Whether relocating uptown, downtown or out of town, just the thought of moving can bring the steeliest New Yorker to tears. Even more worrisome than organizing the process is the thought of placing all of one’s worldly goods into the hands of a truckload of burly strangers. The less-than-sterling reputation of the moving industry doesn’t help, either. According to the Better Business Bureau, moving companies consistently make the list of the top 10 industries consumers complain about. Even moving companies themselves admit that 3 in 10 moves result in a complaint against the mover. While those odds don’t sound promising, there are several precautions you can take to ensure that you are one of the satisied customers who end up providing glowing references about your moving company to your friends— and to The Franklin Report.
  • Where Do I Start?
  • On Cost
  • Contracts, Insurance and Licenses
  • Cost-Saving Moving Tips

Hundreds of moving companies occupy the Manhattan yellow pages. Your choice should be made by considering four factors: cost, availability, reliability and reputation. Begin with an assessment of your needs. According to most movers, if you are one of the many adherents of the Manhattan shoe-box lifestyle, you will probably need 15 to 20 boxes for all your possessions. A family of two adults and two children will require approximately 120 to 200 boxes. Most companies will provide an informal verbal estimate based on your description of items, number of rooms, the availability of elevators on both ends of move, etc. If you’re looking for a binding estimate, some movers will provide one after surveying your property and assessing your needs for themselves. Be forewarned that in this industry, a binding estimate is an elusive thing. Be prepared to consider any estimate a rough calculation rather than a binding agreement. In any event, be prepared with the requisite information before you call movers for estimates. Keep in mind that some movers only perform in-town moves while others are licensed to do countrywide and international moves as well.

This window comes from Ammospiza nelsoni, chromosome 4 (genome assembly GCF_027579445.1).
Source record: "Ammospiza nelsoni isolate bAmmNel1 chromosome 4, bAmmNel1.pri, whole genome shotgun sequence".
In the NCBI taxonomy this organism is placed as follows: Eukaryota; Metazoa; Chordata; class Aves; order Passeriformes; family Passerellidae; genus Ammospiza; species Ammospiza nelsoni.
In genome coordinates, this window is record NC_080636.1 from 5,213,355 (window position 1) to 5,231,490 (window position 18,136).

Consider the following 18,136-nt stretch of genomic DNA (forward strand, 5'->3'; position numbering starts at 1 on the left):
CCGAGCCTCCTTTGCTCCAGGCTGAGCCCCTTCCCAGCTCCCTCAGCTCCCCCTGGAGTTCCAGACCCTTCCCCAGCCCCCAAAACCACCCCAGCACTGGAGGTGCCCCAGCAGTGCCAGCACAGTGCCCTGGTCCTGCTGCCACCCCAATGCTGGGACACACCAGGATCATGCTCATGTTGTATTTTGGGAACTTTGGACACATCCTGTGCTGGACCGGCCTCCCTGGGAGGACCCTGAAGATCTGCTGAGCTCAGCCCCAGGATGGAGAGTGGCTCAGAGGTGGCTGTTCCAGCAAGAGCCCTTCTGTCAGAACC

Local moves are generally billed at an hourly rate, ranging anywhere from $80 per hour (a 1 on our cost scale) to $200 per hour (a 5 on our cost scale). This rate generally includes a truck and the labor of three men. Usually, moving companies will stipulate a minimum number of hours of moving time, and sometimes also a minimum amount of travel time. You should plan to factor in a gratuity of at least $5 per man per hour. Most movers will supply blankets and other padding material at no extra cost, but anything additional—rope, boxes, packing material, tape, bubble wrap, Styrofoam—will be supplied at a signiicant markup over retail. So you’re better off buying your own packing materials ahead of time. Weight-rated fees are usually used for long-distance moves. The charges are based on the weight of the goods and the distance they are moved. The truck is weighed before it is loaded with your household items and furniture, and then again after. The difference between the two weights will determine how you are charged. Again, get the best estimate you can before the move, but realize that the actual cost will be calculated after all the goods are loaded on the truck and weighed.
To keep the rate down, budget-minded consumers should consider packing their own books and clothes, but leave the packing of breakable items to the movers. That way the cost of moving can be contained and yet the cost of breakage and any other kind of damage can be absorbed by the moving company.